We have fixed that usability problem with our latest release: a single button is shown, and the popup menu that appears includes both card actions and column actions:
Clicking on the Sort and Move actions brings up all the sorting and moving options you have; the Sort menu now has a much richer set of actions:
We have also done some small tweaks to the sorting action: Sort by Status now puts the On Hold cards at the bottom of the column, below all the ones flagged as Normal.
If you hide a column from your view of a Task Board or Scrum Board, Kerika now makes it clear whether this column has any cards or not:
In the example shown above, the Release Notes column is empty, so it is shown in a light shade of grey, while the Final Review column has at least one card, and it is shown in black.
Kerika also helps you see, at a glance, whether the columns you are hiding have any updates you haven’t caught up on, or cards that are overdue:
The orange icon in the example above shows that the This Sprint column contains cards with updates on them that you haven’t caught up on yet, and the red icon shows that the Planning column contains overdue cards.
We have a complete (one-hour long) video of the tutorial presented by Arun Kumar, CEO of Kerika, at the recent Lean Transformation Conference on the subject of Kanban vs Scrum: what’s the difference, and which should you use?
(The slides for this talk, and more, can be found on Slideshare.)
Forming a team 00:01:32
The Product Owner 00:02:01
The Scrum Master 00:02:55
The Scrum Team 00:03:55
Pulling Work 00:04:04
The Product Backlog 00:05:45
Scrum Stories 00:06:25
Writing a good Story 00:07:35
From Epics to Stories 00:10:25
From Stories to Tasks 00:11:13
Estimating with Story Points 00:13:04
Organizing a Sprint 00:15:00
How long is a Sprint? 00:19:15
Sprints in theory 00:20:32
Sprints in real-life 00:20:53
Daily Standups 00:23:25
Burndown Charts 00:24:13
Team Velocity 00:25:35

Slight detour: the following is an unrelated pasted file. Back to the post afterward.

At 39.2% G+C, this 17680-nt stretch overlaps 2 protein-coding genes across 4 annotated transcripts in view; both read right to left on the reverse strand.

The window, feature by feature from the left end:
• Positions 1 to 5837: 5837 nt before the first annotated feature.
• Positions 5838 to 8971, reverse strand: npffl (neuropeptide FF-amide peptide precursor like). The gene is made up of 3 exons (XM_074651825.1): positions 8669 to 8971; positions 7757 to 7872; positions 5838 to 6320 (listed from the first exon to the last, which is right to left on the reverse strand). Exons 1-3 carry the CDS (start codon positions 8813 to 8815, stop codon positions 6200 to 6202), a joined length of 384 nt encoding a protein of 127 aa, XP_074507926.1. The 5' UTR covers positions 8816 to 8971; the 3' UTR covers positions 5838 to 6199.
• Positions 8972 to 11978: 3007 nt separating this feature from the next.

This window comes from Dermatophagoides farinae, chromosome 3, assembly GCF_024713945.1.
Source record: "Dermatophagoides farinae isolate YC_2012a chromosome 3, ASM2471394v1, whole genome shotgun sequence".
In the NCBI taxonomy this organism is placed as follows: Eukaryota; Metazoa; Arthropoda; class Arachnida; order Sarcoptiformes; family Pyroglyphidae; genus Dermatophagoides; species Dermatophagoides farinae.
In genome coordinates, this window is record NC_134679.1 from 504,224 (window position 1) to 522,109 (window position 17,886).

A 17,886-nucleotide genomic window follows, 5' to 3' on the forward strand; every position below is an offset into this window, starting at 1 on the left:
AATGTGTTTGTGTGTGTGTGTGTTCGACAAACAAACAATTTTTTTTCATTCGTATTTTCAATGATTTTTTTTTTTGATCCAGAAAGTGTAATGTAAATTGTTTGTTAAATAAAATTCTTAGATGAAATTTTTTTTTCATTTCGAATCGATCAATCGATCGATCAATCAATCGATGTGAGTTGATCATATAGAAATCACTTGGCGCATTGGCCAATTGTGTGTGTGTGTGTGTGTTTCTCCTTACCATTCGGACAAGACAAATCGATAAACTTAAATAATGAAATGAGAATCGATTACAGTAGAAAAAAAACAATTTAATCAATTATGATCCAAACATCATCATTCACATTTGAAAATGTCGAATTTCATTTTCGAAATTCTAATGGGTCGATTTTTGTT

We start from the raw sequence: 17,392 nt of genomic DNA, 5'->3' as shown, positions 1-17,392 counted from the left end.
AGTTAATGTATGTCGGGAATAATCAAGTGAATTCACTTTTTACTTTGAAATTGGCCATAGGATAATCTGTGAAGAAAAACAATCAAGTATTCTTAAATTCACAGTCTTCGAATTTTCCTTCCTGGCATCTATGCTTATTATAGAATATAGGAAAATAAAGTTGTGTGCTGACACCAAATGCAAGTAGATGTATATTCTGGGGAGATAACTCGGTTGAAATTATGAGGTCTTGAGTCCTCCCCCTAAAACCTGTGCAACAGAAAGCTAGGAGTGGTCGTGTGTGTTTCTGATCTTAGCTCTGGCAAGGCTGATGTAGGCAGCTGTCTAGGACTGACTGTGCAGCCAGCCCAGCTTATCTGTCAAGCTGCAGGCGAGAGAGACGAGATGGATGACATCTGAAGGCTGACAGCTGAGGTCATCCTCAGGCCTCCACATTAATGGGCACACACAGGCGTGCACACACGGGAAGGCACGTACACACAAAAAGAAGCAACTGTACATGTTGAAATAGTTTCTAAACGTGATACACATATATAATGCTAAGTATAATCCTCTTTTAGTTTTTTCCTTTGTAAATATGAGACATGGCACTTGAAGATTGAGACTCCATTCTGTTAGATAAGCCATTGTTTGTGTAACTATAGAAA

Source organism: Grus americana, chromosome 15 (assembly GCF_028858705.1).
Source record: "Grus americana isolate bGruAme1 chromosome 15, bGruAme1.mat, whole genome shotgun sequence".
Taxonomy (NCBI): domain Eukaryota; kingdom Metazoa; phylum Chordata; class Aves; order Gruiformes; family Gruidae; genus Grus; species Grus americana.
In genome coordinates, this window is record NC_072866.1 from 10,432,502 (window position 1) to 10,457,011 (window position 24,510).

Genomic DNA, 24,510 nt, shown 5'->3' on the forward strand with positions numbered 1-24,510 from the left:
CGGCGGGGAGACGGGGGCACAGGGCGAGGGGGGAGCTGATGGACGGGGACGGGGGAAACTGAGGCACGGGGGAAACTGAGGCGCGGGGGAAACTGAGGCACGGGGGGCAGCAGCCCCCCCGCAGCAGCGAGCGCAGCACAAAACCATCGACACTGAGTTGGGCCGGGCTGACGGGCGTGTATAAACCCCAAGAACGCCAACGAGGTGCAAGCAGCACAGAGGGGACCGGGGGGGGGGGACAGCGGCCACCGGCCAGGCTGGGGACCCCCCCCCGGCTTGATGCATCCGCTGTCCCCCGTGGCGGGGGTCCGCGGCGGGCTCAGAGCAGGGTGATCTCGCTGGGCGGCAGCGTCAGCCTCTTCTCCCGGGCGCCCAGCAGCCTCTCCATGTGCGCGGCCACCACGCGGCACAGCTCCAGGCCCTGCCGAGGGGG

Best Practices for Getting Scrum Right 00:28:00
The Nuclear Option 00:30:57
Where does Scrum work best? 00:32:02
Scrum in Government 00:33:25
Where does Kanban work best? 00:35:43
Collaboration Networks 00:37:25
Paper doesn’t scale 00:38:30
Using Kerika for Personal Kanban 00:39:50
Using Kerika for Team Kanban 00:40:24
Using Kerika in the Public Sector 00:40:37
Using Kerika for Scrum Projects 00:40:54
Capturing stories as “virtual sticky notes” 00:41:20
Question: how do you deal with poor performers on the team? 00:49:15
Question: in Scrum, are units of measure like lines of code still applicable? 00:50:08
Question: how do you measure individual performance? 00:51:03
Question: how do you handle poor performers within a team? 00:52:25
Question: when do you use the Nuclear Option? 00:54:20
Traditionally, in a Kanban or Scrum board the priority is denoted by the position of the card within a column: cards that are higher priority are placed higher within a column, and the card at the top of the column is the highest priority at that stage of the workflow.
For example, in this view of a board the highest priority item for Planning & Design is the card on top of that column:
This method has the advantage of simplicity and clarity: there is no ambiguity about what is the most important work item at any stage of the workflow.
The disadvantage of this method is that as many cards start to move across the board, especially on boards where the workflow is complex (i.e. the board has many columns), it becomes harder to track all the cards that are especially important.